Thus, if your site is hosted in the USA, search engines assume from the US IP address that is where your site should appear in their listings.

Likewise, your domain name: a .com or .net will be assumed to be USA/international and a .co.uk in the UK and so on - unless your website hosting is in another country. A country TLD (top level domain) like .it (Italy) or .de (Germany) will not achieve much listing beyond Goolge.it a or Google.de.

3) What you need to do to get listed high in Google

Website owners want to increase their placement in SERPs - Search Engine Results Pages or ranking.

We will examining the following areas:

(i) website code maximisation - the web designer's job
(ii) website content - focusing on keywords - known as on-page factors
(iii) inbound links - vital for Google - know as off-page factors

Actually SEO, and optimisation for Google in particular, does nothing more than what an ideal website should do anyway. That's what made Google successful - bringing up useful, fresh sites full of new information. The kind of sites that other sites want to link to. Sites that you'd like to visit.
All we do in SEO is pinpoint these ideals and ensure they are applied.

(i) Website code maximization

That's our job as website designers.

We take care of the code making sure that your site is 'search engine friendly'. The use of tags, tags, / attributes for images with keywords in, links with keywords in etc. We also employ CSS (Cascading Style Sheets) so that the code the search engines read is kept as pure and uncluttered as possible. Another advantage of CSS is that we can place important text near the top of the code (to be seen first by search engines), though this may appear in a different order when rendered by browsers.
SEs can have difficulty finding their way through Flash and Javascript - we keep these to a minimum. The rollover effects in the menu are made with CSS not JavaScript. The use of 'tables' is kept to a minimum and the mark-up code is compliant.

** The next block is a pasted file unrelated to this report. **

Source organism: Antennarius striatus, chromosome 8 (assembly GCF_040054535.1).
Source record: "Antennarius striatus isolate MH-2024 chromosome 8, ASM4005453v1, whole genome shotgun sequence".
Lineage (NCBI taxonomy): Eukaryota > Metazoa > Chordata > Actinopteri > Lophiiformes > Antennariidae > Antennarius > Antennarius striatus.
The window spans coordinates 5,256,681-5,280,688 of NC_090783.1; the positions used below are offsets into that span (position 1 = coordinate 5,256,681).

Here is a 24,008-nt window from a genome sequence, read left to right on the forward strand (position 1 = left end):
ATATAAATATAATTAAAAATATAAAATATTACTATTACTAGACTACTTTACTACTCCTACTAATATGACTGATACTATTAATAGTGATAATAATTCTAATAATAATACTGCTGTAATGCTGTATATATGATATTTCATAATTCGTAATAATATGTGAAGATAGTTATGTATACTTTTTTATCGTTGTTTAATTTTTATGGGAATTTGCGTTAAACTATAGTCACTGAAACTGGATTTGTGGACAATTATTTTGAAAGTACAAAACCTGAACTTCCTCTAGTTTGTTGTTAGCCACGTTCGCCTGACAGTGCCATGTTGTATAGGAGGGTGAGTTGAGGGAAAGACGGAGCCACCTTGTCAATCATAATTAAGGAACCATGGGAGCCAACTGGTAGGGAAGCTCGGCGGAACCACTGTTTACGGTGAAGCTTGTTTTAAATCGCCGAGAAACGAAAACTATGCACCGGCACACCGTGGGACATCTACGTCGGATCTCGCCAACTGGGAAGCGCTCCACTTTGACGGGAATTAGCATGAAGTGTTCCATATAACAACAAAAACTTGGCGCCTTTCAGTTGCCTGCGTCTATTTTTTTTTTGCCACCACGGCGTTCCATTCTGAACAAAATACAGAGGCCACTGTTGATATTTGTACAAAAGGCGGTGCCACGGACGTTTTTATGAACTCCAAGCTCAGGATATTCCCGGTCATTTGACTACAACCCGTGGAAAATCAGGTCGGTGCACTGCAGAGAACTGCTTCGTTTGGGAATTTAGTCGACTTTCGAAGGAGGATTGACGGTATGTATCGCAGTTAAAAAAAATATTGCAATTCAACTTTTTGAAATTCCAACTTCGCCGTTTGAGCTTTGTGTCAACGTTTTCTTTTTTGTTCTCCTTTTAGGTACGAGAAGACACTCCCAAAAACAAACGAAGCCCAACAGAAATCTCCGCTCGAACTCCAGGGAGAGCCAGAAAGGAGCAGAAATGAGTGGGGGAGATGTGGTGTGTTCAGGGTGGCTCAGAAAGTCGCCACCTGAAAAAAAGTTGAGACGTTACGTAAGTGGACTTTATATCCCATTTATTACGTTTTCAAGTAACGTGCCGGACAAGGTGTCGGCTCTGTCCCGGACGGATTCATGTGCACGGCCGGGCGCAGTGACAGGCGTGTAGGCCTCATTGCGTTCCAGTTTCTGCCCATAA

But the designer can only take your site so far...

What the site owner does is even more important:

ii) Content is, as usual, king

Like us, search engines like quality, informative and frequently updated text to read - well at least that is what they are programmed to look for. However, they are not very clever and can be fooled - but only for a short time. Search engines used to read hidden 'meta' information in the head code of websites to rate sites. However these were abused to improve websites' search engine position. Google certainly does not read meta tags (other than the site description - and even that is debatable).

Check your website statistics under 'User Agents' for visitors like:

  • msnbot/0.3
  • Googlebot (in various versions)
  • Ask Jeeves/Teoma
  • NaverBot-1.0
  • ConveraCrawler
  • Yahoo! Slurp

These strange names are some examples of spiders or robots from search engines that have crawled your site.

These spiders read your text, but they cannot see images and, although all images should have 'title/alt attributes' that show when moused over, clearly you will not get the '1000 words' a picture paints for you and me with search engines. Thus sites with little written content are usually poorly rated by search engines.

Naturally an automated search engine has no idea if the text on your site is interesting. It simply files it all away to be retrieved when someone enters a search in the form of keywords and key phrases.